- $2 billion in fraudulent claims resulted from telemedicine schemes
- Other actions involve prescription drugs and the illegal distribution of opioids
DOJ recently announced it was charging 78 defendants for their alleged participation in a $2.5 billion health care fraud and opioid abuse schemes impacting the elderly and disabled. Some of the proceeds of the schemes were then used to purchase luxury items, including exotic automobiles, jewelry, and yachts. The defendants resided in multiple states and are accused of participating in various schemes to defraud patients and federal healthcare programs. The schemes included telemedicine fraud, pharmaceutical fraud, and illegal opioid distribution. The schemes also involved overcharging vulnerable groups, like elderly patients, and using fraudulent prescriptions. The enforcement action also included charges against 11 defendants concerning submissions of over $2 billion in fraudulent claims resulting from telemedicine schemes. The elderly and disabled patients were targeted with direct mail, television advertisements, and other forms of advertising to induce them to contact offshore boiler rooms staffed by individuals who “up-sold” them unnecessary medical equipment and prescriptions. This was a conduit for these telemarketers to coordinate the payment of illegal kickbacks and bribes to telemedicine companies to obtain doctors’ orders for Medicare beneficiaries. A software platform was programmed to generate false and fraudulent orders for telemedicine practitioners to sign and obstruct Medicare investigations by concealing that the interactions with beneficiaries had occurred remotely using telemedicine. The program-generated orders falsified certifications and diagnostic testing that Medicare required. The falsified certifications provided that the telemedicine doctors had examined the beneficiaries in person.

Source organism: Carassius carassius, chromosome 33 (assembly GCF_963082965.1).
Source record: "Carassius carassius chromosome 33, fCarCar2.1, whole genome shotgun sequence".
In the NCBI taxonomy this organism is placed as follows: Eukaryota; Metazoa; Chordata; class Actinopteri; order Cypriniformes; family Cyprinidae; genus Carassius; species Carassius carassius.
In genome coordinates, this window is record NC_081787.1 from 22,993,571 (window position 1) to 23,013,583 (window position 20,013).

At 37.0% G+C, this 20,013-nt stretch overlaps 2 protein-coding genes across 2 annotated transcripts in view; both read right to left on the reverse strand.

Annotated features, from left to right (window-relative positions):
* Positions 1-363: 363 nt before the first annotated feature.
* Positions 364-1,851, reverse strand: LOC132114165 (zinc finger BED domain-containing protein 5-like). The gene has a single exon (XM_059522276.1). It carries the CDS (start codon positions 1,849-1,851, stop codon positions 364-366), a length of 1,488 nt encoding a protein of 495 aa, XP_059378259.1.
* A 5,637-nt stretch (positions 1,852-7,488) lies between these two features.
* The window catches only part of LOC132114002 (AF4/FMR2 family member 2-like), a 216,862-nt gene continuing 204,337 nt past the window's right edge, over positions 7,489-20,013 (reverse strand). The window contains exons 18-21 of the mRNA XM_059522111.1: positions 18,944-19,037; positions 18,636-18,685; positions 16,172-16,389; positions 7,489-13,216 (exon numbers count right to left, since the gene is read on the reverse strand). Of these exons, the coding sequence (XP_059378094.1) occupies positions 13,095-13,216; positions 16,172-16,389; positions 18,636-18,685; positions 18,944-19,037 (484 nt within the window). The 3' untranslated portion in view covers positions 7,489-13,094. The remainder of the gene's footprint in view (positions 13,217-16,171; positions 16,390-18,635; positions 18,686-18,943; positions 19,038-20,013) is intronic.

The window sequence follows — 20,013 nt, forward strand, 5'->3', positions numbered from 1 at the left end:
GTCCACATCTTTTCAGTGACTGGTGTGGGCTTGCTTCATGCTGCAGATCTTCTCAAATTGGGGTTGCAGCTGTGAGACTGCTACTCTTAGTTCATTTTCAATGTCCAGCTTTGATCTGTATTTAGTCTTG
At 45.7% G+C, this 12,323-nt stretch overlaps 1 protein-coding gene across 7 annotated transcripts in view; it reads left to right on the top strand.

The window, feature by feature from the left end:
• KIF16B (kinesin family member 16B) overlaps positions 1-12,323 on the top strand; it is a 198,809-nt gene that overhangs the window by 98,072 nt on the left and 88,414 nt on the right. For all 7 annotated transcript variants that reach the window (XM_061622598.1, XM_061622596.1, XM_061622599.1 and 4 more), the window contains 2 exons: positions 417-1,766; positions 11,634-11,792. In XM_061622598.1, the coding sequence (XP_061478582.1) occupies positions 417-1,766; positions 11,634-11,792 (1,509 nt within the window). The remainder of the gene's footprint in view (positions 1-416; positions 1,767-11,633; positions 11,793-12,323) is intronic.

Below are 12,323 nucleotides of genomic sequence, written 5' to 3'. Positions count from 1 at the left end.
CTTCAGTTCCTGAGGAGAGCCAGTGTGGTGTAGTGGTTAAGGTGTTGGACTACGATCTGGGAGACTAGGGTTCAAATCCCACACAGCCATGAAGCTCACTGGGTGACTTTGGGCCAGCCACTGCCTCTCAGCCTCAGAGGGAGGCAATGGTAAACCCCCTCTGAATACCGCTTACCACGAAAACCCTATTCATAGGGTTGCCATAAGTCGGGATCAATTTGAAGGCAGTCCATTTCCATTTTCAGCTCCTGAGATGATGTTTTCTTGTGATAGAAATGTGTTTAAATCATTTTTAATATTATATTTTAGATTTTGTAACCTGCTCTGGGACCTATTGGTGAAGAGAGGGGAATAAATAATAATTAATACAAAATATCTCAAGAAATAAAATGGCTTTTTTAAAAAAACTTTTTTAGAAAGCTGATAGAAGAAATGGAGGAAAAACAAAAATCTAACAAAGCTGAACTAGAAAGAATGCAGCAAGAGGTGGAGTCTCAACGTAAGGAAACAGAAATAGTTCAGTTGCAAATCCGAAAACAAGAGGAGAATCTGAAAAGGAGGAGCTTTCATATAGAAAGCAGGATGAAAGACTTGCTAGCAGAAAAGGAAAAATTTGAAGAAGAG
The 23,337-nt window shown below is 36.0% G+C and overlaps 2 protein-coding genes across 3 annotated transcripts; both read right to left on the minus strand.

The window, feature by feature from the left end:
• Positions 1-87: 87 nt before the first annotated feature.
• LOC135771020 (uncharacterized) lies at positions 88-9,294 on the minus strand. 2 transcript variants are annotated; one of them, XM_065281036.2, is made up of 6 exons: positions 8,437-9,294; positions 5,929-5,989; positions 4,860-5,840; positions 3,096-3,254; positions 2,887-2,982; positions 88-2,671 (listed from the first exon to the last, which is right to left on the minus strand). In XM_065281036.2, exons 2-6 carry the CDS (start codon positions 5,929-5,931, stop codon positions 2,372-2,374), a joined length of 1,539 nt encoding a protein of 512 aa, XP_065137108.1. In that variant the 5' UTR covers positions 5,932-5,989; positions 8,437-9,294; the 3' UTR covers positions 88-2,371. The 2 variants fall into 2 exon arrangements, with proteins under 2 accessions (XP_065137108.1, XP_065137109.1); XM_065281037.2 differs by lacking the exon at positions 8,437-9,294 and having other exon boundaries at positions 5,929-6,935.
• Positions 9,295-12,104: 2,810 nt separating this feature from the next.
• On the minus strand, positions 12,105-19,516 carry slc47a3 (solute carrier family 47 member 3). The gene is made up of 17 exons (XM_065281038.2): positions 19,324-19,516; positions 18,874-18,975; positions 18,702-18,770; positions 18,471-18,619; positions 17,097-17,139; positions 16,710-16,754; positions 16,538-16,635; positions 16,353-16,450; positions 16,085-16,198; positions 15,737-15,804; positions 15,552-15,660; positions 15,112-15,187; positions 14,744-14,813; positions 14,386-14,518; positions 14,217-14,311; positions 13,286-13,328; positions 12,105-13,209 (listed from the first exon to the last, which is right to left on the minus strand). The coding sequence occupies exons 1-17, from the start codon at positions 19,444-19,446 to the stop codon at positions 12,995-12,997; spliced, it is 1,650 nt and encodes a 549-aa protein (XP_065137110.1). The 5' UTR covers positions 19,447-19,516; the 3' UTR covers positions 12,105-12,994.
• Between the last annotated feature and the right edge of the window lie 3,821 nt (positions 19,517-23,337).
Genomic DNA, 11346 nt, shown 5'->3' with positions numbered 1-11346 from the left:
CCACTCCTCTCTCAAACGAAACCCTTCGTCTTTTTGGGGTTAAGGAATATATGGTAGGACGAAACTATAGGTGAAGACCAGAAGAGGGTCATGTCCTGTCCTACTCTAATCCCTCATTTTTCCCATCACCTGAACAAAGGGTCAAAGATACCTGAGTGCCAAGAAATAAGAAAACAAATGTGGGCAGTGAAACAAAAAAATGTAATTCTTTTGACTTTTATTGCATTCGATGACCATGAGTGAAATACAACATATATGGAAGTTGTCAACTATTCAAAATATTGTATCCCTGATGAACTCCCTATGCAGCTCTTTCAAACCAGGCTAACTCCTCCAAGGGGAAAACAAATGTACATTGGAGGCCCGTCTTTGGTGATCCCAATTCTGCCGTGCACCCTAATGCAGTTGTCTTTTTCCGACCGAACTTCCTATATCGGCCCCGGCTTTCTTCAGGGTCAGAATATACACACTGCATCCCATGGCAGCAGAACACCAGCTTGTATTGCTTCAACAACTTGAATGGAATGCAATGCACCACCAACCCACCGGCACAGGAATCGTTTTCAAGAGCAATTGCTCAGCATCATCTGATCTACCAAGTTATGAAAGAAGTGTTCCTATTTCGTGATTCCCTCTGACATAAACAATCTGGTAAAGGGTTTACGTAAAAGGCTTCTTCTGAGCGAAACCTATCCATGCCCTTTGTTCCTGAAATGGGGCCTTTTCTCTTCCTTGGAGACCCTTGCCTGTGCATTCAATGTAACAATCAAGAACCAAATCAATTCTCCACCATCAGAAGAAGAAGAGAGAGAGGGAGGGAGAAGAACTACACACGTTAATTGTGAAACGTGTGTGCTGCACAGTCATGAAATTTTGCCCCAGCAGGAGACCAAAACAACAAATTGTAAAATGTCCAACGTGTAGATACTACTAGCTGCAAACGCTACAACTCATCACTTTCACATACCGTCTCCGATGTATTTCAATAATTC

Ten defendants were charged, in connection, with the submission of over $370 million in fraudulent claims submitted in connection with prescription drugs. In one case, the owner and corporate officer of a pharmaceutical wholesale distribution company was charged for an alleged $150 million fraud scheme in which the company purchased illegally diverted prescription HIV medication and then marketed and resold the medication by falsely representing that the company acquired it through legitimate channels. The defendant allegedly purchased the diverted medication at a substantial discount from individuals who obtained the drugs primarily through illegal “buyback” schemes. They paid HIV patients cash for their expensive HIV medication and repackaged them for resale. The defendant and others falsified labeling and product tracing documentation to make it appear legitimate. Pharmacies purchased the misbranded medications, dispensed them to patients, and billed them to health care benefit programs. Other charges involved over $150 million in other false billings, including the illegal distribution of opioids and clinical laboratory testing fraud. Twenty-four physicians and other licensed medical professionals were charged with putting their patients at risk by illegally providing them with opioids they did not need. The charges also include cases where healthcare companies, physicians, and other providers paid cash kickbacks to patient recruiters and beneficiaries in return for patient information so that the providers could submit fraudulent bills for Medicare reimbursement.
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